by BJW Nashe
When the jury summons arrived in the mail at the end of last month, I figured I might be in for a strange experience. Turns out I was correct. Jury duty was an adventure — and it wasn’t all that excellent.
As a secular progressive from the People’s Republic of Berkeley who just happens to be living way up in rural Northern California near the Oregon border, I had an inkling that my approach to jury duty might differ substantially from others living in this particular community. It’s not exactly “Duck Dynasty” up here, but it’s closer than you might think. Tea baggers and birthers run wild in this county, running roughshod over city council meetings and school boards. Lately they’ve been chattering about seceding from California and forming a new state called “Jefferson,” because they are sick and tired of “liberals in Sacramento” telling them what to do. Never mind that without funding from Sacramento, this place would return to the Depression-era 1930s, with rates of poverty, crime, and illiteracy even worse than they already are. As it is, unemployment here is higher than just about anywhere else in the state. Most people who do have a job toil away for minimum wage. Guns and meth are quite popular. Teenage pregnancy is common. Most people hate the government, think Obamacare is ruining the country, and view the President of the USA as a Muslim socialist who must be impeached.
So much for cultural context. One shudders to think what might be going on down at the county courthouse.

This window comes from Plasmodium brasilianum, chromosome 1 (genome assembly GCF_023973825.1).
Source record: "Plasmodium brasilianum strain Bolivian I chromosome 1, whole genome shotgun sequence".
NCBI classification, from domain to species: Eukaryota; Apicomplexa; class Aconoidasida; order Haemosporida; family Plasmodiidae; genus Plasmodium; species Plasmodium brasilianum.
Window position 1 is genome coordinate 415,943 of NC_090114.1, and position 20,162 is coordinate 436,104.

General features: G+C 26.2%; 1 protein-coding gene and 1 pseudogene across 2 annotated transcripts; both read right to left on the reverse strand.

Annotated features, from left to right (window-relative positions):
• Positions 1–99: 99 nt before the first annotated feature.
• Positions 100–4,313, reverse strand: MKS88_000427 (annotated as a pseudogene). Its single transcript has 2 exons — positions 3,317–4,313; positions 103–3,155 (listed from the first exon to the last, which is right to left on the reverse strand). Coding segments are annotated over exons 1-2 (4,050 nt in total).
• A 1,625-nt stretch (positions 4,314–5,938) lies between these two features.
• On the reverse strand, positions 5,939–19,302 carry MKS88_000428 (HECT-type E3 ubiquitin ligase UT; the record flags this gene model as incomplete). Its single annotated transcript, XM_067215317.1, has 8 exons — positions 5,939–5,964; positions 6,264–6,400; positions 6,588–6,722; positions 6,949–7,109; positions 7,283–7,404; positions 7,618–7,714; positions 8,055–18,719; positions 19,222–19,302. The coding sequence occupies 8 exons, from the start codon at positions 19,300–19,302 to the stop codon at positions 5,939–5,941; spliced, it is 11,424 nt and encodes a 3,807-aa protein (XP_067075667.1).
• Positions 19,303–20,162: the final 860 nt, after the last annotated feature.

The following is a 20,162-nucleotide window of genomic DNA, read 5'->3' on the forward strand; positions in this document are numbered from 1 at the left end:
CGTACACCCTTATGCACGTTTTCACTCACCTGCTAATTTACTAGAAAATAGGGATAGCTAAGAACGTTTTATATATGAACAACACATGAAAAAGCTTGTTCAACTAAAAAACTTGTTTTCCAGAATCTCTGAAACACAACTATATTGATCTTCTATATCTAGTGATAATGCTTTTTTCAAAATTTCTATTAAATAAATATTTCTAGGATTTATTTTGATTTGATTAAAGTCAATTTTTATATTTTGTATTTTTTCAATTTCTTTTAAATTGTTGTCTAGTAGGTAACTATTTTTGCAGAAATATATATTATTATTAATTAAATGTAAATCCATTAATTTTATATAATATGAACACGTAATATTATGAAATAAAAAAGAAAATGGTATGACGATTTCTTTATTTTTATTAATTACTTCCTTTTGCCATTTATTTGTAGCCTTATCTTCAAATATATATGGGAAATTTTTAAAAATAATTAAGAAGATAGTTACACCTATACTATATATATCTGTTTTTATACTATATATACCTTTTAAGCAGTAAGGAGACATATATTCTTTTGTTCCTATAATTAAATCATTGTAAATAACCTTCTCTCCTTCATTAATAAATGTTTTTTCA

In the local news I noticed that a big murder trial was set to begin soon. A man who allegedly stabbed his wife to death had been prosecuted a few months ago. His trial ended in a hung jury. Now the authorities were rushing ahead with a second trial. I would probably be included in this jury selection process. The newspaper said this trial was expected to last a minimum of six or seven weeks, followed by who knows how many days of painful deliberation. It’s the last thing I wanted to be involved in. I spent a few hours online, reading up on the case, hoping I could demonstrate that I knew too much to be an objective juror.
In fact, my worries were unfounded. I was not part of the murder trial jury pool at all. On the appointed day, a large group of us — 150 or so — were traipsed through “Weapons Screening” at 9 A.M. sharp and herded into the “Jury Assembly Room.” We were shown vending machines full of soda and candy. We watched a video about how interesting and rewarding the jury duty experience could be. The video, which contained no nudity or violence or car chase scenes or explosions, failed to make much of an impression on anyone.